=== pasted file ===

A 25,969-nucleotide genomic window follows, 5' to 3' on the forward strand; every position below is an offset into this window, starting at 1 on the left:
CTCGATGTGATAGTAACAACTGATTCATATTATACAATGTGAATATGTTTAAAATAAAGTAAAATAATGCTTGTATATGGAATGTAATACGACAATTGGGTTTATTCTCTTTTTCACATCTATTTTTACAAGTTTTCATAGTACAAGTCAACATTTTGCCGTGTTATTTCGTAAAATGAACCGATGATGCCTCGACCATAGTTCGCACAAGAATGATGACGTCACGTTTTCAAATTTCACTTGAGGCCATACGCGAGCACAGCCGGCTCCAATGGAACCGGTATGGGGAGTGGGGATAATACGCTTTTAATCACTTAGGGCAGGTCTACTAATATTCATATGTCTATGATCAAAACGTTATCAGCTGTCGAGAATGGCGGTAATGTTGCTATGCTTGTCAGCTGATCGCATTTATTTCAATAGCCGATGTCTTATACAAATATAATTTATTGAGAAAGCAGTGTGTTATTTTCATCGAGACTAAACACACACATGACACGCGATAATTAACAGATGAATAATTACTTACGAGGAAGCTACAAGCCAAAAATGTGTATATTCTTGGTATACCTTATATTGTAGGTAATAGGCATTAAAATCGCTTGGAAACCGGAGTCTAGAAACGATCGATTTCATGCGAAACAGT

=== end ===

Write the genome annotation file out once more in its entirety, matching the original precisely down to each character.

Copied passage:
A 25,969-nucleotide genomic window follows, 5' to 3' on the forward strand; every position below is an offset into this window, starting at 1 on the left:
CTCGATGTGATAGTAACAACTGATTCATATTATACAATGTGAATATGTTTAAAATAAAGTAAAATAATGCTTGTATATGGAATGTAATACGACAATTGGGTTTATTCTCTTTTTCACATCTATTTTTACAAGTTTTCATAGTACAAGTCAACATTTTGCCGTGTTATTTCGTAAAATGAACCGATGATGCCTCGACCATAGTTCGCACAAGAATGATGACGTCACGTTTTCAAATTTCACTTGAGGCCATACGCGAGCACAGCCGGCTCCAATGGAACCGGTATGGGGAGTGGGGATAATACGCTTTTAATCACTTAGGGCAGGTCTACTAATATTCATATGTCTATGATCAAAACGTTATCAGCTGTCGAGAATGGCGGTAATGTTGCTATGCTTGTCAGCTGATCGCATTTATTTCAATAGCCGATGTCTTATACAAATATAATTTATTGAGAAAGCAGTGTGTTATTTTCATCGAGACTAAACACACACATGACACGCGATAATTAACAGATGAATAATTACTTACGAGGAAGCTACAAGCCAAAAATGTGTATATTCTTGGTATACCTTATATTGTAGGTAATAGGCATTAAAATCGCTTGGAAACCGGAGTCTAGAAACGATCGATTTCATGCGAAACAGT